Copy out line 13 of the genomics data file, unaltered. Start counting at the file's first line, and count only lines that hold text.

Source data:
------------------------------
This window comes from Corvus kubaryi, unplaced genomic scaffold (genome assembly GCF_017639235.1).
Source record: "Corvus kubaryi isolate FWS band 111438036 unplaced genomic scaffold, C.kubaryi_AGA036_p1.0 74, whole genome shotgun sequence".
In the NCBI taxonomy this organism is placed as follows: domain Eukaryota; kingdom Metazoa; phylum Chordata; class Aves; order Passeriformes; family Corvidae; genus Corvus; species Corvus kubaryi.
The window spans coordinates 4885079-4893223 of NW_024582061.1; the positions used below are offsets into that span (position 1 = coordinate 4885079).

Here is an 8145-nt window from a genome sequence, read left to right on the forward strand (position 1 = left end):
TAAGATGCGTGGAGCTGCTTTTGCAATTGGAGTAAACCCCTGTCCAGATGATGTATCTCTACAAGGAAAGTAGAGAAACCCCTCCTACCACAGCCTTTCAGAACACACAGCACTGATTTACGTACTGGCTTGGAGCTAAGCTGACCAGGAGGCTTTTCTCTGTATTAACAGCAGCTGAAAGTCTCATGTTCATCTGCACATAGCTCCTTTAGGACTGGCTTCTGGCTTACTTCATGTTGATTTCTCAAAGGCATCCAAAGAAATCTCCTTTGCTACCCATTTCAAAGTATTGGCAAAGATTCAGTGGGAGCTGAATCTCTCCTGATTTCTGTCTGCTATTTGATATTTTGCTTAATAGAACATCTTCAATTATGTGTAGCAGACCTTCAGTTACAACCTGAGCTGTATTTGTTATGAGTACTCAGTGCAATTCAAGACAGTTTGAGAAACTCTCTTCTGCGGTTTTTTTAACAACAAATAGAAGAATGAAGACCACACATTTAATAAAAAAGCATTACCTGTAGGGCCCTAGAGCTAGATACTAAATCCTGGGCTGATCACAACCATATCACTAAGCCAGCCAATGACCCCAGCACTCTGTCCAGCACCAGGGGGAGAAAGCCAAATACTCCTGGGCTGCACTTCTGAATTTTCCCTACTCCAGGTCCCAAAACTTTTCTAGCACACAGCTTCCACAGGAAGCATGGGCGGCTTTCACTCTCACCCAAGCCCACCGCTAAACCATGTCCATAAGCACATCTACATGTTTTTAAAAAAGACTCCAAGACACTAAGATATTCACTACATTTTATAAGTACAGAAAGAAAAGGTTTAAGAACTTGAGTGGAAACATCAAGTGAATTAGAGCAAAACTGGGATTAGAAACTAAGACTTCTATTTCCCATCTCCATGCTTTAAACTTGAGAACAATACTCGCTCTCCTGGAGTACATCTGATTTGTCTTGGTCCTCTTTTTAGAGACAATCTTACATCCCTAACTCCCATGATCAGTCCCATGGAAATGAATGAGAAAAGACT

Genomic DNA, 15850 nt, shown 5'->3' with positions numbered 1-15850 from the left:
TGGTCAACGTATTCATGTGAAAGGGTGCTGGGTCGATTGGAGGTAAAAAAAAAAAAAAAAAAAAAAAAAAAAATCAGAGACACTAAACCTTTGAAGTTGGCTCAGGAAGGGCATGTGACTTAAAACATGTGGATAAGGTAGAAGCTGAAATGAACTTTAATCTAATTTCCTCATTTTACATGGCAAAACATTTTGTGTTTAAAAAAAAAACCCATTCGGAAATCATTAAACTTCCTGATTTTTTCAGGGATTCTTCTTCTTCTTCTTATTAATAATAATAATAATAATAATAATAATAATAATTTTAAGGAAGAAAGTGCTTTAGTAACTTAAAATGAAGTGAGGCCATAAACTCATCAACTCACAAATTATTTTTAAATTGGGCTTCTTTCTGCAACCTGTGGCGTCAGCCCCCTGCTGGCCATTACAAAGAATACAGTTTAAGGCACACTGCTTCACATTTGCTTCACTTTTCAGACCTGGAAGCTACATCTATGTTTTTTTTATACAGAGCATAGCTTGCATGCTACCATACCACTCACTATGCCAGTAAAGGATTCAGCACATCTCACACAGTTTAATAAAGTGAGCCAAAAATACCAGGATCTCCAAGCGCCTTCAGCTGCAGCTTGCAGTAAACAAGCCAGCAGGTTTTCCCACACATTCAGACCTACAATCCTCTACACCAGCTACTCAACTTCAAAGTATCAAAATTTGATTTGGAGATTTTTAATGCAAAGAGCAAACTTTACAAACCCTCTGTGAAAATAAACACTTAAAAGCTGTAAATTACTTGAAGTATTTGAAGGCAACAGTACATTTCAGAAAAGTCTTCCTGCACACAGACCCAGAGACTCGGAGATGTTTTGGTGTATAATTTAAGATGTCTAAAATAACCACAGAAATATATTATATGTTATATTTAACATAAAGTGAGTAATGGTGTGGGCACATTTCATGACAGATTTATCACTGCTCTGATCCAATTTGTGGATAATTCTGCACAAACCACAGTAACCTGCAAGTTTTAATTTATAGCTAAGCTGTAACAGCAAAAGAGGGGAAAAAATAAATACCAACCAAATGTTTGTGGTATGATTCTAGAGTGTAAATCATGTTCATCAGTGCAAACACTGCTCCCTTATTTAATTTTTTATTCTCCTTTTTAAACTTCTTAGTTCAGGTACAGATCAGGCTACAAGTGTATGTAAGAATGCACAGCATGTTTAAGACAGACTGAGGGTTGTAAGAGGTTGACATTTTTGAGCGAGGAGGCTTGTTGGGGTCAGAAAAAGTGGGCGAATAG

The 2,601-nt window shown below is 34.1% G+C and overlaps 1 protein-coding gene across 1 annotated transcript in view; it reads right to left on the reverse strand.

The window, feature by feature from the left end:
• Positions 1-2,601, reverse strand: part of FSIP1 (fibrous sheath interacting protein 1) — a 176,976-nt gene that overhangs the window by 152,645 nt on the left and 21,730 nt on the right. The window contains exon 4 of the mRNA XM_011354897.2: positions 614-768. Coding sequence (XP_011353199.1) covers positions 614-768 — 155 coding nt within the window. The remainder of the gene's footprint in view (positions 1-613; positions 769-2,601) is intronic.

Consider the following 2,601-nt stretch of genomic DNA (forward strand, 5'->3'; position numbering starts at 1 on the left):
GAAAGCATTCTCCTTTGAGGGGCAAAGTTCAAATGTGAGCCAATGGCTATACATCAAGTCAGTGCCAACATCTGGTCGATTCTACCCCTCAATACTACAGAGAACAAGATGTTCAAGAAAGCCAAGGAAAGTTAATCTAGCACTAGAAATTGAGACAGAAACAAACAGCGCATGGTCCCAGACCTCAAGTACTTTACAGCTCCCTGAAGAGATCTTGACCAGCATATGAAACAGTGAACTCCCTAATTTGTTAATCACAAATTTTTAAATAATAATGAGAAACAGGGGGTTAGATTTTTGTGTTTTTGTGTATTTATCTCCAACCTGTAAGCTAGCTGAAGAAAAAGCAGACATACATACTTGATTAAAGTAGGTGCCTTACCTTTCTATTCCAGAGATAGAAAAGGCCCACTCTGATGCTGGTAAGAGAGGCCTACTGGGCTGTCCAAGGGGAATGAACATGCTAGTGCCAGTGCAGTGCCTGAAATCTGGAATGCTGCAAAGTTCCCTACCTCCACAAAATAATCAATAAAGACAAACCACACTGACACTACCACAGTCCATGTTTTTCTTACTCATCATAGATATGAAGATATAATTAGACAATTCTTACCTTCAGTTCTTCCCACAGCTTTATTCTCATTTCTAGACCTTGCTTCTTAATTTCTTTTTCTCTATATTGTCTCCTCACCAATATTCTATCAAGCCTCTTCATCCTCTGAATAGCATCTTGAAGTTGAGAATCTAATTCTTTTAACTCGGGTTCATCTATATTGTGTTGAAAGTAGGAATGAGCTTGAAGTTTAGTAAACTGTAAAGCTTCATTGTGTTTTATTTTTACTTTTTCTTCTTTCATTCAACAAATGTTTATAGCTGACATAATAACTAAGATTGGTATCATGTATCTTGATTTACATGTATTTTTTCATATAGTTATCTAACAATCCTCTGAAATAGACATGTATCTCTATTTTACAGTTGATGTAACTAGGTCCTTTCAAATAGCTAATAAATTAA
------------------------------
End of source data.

GAAAGCATTCTCCTTTGAGGGGCAAAGTTCAAATGTGAGCCAATGGCTATACATCAAGTCAGTGCCAACATCTGGTCGATTCTACCCCTCAATACTACAGAGAACAAGATGTTCAAGAAAGCCAAGGAAAGTTAATCTAGCACTAGAAATTGAGACAGAAACAAACAGCGCATGGTCCCAGACCTCAAGTACTTTACAGCTCCCTGAAGAGATCTTGACCAGCATATGAAACAGTGAACTCCCTAATTTGTTAATCACAAATTTTTAAATAATAATGAGAAACAGGGGGTTAGATTTTTGTGTTTTTGTGTATTTATCTCCAACCTGTAAGCTAGCTGAAGAAAAAGCAGACATACATACTTGATTAAAGTAGGTGCCTTACCTTTCTATTCCAGAGATAGAAAAGGCCCACTCTGATGCTGGTAAGAGAGGCCTACTGGGCTGTCCAAGGGGAATGAACATGCTAGTGCCAGTGCAGTGCCTGAAATCTGGAATGCTGCAAAGTTCCCTACCTCCACAAAATAATCAATAAAGACAAACCACACTGACACTACCACAGTCCATGTTTTTCTTACTCATCATAGATATGAAGATATAATTAGACAATTCTTACCTTCAGTTCTTCCCACAGCTTTATTCTCATTTCTAGACCTTGCTTCTTAATTTCTTTTTCTCTATATTGTCTCCTCACCAATATTCTATCAAGCCTCTTCATCCTCTGAATAGCATCTTGAAGTTGAGAATCTAATTCTTTTAACTCGGGTTCATCTATATTGTGTTGAAAGTAGGAATGAGCTTGAAGTTTAGTAAACTGTAAAGCTTCATTGTGTTTTATTTTTACTTTTTCTTCTTTCATTCAACAAATGTTTATAGCTGACATAATAACTAAGATTGGTATCATGTATCTTGATTTACATGTATTTTTTCATATAGTTATCTAACAATCCTCTGAAATAGACATGTATCTCTATTTTACAGTTGATGTAACTAGGTCCTTTCAAATAGCTAATAAATTAA